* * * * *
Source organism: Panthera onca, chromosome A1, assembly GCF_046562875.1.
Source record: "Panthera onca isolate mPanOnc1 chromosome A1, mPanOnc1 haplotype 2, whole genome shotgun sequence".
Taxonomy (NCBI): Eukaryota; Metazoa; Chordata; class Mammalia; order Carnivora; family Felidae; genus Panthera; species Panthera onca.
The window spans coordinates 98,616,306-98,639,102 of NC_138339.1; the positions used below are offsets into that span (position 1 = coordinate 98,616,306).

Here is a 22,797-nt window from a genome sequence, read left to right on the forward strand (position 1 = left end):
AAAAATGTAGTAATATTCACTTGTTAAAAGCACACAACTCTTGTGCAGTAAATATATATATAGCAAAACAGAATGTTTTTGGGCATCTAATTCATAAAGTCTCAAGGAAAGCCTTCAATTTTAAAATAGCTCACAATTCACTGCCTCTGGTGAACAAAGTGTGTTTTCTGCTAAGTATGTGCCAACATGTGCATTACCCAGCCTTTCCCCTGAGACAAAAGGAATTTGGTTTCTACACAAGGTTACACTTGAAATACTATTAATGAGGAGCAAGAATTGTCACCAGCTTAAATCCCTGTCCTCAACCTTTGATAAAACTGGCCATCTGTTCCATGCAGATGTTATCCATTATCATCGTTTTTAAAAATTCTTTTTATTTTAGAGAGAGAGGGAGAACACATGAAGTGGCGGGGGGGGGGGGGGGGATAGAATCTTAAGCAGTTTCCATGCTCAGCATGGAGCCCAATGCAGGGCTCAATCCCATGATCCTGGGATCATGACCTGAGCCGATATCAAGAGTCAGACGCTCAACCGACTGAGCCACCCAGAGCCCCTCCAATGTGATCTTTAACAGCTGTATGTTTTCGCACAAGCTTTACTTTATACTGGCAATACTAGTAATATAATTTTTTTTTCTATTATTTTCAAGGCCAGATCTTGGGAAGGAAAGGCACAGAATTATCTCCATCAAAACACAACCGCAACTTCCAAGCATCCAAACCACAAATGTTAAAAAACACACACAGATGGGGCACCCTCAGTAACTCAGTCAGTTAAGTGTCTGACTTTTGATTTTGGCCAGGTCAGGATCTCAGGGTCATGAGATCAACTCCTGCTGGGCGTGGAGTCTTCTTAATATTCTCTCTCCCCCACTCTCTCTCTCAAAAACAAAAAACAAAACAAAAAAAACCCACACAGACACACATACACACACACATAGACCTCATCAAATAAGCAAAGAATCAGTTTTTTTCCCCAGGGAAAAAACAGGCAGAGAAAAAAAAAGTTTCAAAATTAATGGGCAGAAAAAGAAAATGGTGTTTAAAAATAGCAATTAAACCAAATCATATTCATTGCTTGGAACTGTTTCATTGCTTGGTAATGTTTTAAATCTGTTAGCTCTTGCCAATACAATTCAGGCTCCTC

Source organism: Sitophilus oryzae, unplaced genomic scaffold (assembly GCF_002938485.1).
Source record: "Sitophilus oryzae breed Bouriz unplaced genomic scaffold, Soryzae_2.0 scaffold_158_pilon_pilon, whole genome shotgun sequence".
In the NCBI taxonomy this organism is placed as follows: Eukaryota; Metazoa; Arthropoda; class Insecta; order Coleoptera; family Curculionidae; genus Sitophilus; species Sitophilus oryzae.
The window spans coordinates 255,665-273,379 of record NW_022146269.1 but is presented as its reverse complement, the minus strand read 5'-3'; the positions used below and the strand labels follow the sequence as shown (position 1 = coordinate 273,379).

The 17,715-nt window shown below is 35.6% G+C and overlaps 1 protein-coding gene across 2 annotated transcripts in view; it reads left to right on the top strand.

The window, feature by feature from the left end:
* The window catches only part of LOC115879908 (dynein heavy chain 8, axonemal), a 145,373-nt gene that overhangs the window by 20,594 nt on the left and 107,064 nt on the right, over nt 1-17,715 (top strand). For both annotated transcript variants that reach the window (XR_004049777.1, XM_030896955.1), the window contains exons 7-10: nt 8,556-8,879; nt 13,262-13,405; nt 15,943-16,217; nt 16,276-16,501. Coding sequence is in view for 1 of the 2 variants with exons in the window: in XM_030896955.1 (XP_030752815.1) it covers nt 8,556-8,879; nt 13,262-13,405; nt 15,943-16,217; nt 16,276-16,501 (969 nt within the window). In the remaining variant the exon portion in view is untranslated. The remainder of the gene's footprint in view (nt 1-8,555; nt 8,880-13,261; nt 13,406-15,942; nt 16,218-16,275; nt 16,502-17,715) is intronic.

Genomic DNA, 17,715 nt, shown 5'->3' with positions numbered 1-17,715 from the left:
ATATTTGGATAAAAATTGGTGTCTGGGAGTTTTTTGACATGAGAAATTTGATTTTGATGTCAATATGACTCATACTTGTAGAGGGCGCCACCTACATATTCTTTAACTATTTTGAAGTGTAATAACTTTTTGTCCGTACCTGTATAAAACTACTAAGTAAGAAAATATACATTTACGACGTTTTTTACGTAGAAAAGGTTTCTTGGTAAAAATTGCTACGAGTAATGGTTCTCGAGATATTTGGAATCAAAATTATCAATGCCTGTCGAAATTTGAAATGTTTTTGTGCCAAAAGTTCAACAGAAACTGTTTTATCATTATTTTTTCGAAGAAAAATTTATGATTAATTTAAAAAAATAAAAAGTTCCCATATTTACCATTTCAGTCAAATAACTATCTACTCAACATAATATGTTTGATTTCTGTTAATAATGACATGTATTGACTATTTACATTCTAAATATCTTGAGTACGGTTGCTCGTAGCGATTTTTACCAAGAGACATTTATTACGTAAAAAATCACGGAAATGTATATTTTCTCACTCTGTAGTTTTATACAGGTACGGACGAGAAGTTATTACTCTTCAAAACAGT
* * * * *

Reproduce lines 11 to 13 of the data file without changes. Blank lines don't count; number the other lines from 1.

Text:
The 17,715-nt window shown below is 35.6% G+C and overlaps 1 protein-coding gene across 2 annotated transcripts in view; it reads left to right on the top strand.

The window, feature by feature from the left end:
* The window catches only part of LOC115879908 (dynein heavy chain 8, axonemal), a 145,373-nt gene that overhangs the window by 20,594 nt on the left and 107,064 nt on the right, over nt 1-17,715 (top strand). For both annotated transcript variants that reach the window (XR_004049777.1, XM_030896955.1), the window contains exons 7-10: nt 8,556-8,879; nt 13,262-13,405; nt 15,943-16,217; nt 16,276-16,501. Coding sequence is in view for 1 of the 2 variants with exons in the window: in XM_030896955.1 (XP_030752815.1) it covers nt 8,556-8,879; nt 13,262-13,405; nt 15,943-16,217; nt 16,276-16,501 (969 nt within the window). In the remaining variant the exon portion in view is untranslated. The remainder of the gene's footprint in view (nt 1-8,555; nt 8,880-13,261; nt 13,406-15,942; nt 16,218-16,275; nt 16,502-17,715) is intronic.